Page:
Evening sets in the lacustrine village of Chhnok Tru, in Tonle Sap lake, and children return home from schools, where floating toilets do not pollute the water, used by the community for cooking and washing.
Located in central Cambodia, Tonle Sap is Southeast Asia's largest fresh water reserve and home to around 100,000 people, whose only firm ground are the constructions under their feet and whose means of livelihood are the fish in the lake.
However, the lack of toilets and proper sanitation system makes these waters also the source of all types of diseases, which affects children the most and impoverish these precarious communities even further.
In response to this problem, the company Wetlands Work (WW) proposes to sell to these villages around three thousand floating toilets that process the excreta and reduce the number of pathogens to an extent that it becomes nearly safe enough to bathe in.
"The waste goes from the toilet bowl to a floating storage tank, where micro-organisms decompose it and eliminate most of the smell," says WW engineer Irina Chakraborty.
"Then, it passes through a small pool with floating plants (native) where the biological processes purify the water before it is released outside," she adds.
Each toilet costs $94, a considerable sum for families who are among the poorest in the country but, according to Chakraborty, it is less than their yearly medical expenses.
"If the mother has three children and everyone has to commute (to receive medical attention), they end up spending hundreds of dollars on each visit, and if it is dysentery or something more serious, it costs a lot more," says the engineer.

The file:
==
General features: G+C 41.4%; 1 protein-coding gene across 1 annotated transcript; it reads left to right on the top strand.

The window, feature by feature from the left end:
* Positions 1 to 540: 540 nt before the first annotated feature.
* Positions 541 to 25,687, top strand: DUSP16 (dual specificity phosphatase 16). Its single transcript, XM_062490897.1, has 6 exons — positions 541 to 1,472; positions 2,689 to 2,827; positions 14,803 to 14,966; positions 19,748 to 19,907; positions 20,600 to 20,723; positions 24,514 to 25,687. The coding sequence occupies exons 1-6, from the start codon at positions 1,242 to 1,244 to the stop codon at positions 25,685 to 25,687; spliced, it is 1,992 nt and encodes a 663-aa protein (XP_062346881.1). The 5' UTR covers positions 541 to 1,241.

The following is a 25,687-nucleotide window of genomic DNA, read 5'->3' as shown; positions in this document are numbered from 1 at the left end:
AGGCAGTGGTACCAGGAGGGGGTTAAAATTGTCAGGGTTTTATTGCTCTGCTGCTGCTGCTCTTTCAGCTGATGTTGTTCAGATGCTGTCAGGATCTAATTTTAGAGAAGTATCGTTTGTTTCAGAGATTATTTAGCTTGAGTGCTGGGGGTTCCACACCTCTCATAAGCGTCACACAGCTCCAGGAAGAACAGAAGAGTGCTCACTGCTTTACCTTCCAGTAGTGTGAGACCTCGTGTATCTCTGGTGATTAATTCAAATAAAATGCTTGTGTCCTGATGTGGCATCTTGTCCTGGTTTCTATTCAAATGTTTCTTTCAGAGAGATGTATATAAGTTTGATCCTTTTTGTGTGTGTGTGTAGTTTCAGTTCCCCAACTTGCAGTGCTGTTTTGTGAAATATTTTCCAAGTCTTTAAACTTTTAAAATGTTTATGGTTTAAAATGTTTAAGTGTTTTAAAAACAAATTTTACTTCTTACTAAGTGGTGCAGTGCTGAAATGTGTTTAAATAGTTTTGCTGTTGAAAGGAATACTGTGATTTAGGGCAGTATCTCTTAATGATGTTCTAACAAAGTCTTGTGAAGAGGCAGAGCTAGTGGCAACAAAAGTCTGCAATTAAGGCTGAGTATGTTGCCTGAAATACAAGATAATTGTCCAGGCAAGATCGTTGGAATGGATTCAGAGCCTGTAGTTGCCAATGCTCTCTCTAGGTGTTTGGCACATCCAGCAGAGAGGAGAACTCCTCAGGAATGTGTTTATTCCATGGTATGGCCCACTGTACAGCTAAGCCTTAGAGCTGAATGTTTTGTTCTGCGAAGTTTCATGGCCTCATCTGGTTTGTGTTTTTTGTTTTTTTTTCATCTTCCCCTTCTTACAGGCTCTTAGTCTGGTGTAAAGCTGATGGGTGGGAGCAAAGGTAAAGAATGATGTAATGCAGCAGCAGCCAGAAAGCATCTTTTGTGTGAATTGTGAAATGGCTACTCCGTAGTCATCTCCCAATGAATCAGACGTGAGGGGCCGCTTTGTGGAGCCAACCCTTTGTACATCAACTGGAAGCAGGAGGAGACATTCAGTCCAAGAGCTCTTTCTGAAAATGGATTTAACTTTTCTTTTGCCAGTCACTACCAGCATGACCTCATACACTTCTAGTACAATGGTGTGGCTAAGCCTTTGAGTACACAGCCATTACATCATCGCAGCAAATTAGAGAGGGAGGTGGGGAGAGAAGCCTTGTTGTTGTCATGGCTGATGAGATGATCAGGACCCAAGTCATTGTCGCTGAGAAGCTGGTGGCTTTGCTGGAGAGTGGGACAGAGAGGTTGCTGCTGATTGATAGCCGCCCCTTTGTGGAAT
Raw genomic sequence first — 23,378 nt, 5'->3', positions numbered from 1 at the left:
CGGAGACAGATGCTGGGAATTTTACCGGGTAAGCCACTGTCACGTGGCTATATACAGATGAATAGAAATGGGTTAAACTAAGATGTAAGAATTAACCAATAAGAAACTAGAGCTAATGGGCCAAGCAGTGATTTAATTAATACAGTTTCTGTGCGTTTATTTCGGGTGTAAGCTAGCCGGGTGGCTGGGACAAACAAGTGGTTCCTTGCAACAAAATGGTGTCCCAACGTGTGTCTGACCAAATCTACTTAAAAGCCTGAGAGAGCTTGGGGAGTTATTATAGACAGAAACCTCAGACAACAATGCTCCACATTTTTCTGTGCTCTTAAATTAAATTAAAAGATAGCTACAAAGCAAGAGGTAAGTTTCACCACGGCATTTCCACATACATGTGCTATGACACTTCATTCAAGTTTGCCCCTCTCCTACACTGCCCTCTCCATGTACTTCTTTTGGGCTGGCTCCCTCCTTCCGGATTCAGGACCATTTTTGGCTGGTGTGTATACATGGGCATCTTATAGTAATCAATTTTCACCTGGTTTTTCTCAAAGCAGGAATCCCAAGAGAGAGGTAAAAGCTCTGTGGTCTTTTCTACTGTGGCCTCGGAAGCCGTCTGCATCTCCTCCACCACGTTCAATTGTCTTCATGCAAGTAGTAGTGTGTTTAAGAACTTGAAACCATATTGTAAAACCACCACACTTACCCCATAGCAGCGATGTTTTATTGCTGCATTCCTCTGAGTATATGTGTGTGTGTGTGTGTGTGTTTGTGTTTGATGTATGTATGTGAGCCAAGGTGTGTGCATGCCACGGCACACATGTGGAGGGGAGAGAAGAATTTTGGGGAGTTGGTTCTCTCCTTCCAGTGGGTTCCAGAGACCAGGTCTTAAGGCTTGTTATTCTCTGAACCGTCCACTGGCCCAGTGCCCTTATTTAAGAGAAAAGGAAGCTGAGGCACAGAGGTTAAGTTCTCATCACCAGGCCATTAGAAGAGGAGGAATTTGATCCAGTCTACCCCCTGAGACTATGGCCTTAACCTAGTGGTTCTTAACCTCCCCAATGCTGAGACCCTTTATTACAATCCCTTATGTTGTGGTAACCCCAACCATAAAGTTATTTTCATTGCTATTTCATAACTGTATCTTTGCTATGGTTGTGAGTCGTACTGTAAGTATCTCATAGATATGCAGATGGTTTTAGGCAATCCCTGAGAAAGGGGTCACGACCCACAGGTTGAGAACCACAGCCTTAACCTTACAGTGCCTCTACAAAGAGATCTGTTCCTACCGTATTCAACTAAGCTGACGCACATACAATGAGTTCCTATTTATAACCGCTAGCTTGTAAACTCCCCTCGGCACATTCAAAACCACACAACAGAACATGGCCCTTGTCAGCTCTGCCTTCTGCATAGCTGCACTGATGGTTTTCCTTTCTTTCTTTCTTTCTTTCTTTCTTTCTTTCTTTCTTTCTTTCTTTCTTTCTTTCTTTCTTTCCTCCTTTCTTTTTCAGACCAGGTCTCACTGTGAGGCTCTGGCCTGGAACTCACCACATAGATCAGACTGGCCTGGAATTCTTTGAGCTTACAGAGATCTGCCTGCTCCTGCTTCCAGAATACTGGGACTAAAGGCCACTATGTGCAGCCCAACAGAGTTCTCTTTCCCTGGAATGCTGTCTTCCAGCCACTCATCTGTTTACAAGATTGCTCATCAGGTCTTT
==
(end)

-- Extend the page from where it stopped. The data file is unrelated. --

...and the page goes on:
"The houses that remain without access to toilets tend to be the most marginalized ones," says Michel Dauguet, director of the sanitation program of the non-profit IDE, stressing on the need financial assistance to these families in the form of micro-credit or subsidies.
According to the Ministry of Rural Development, around half the houses in the country has toilets, however they are most scarce among the floating communities of the lake.
Tonle Sap also accounts for the most recurring cases of diarrhea as well as skin and respiratory infections, diseases that are responsible for 25 percent of deaths among children less than five years of age, according to World Health Organization data for 2013.
Som Lun, head of the student committee in one of the 10 schools where WW has donated toilets, has been living on the lake for 35 years and has two daughters who live outside the community and work in textile factories, where the minimum salary is $128 per month.
"I don't know if the health of children will improve with the toilets," Som Lun admits.
Chooeung Kimyeak, a 60-year-old who holds a municipal post in Chhnok Tru, has been using a floating toilet since the past two months but claims he has "not noted his family members suffering less from diarrhea and vomiting."
"One of the problems is that people do not respond very well to the sanitary argument, because they do not establish a connection between defecating (in the water) and falling ill," says Chakraborty.
It is for this reason the social enterprise has targeted schools in the floating villages in Kampong Chhnang and Battambang provinces to educate the communities, and reach the parents by educating their children.
Since water is a shared resource, the effort for better sanitation has to come from the entire community; hence the enterprise hopes education will help create social pressure in the villages.
"With respect to health, the water quality will have to be significantly better; for that, perhaps 80 or 90 percent of the houses will need to have toilets," says WW founder Taber hand.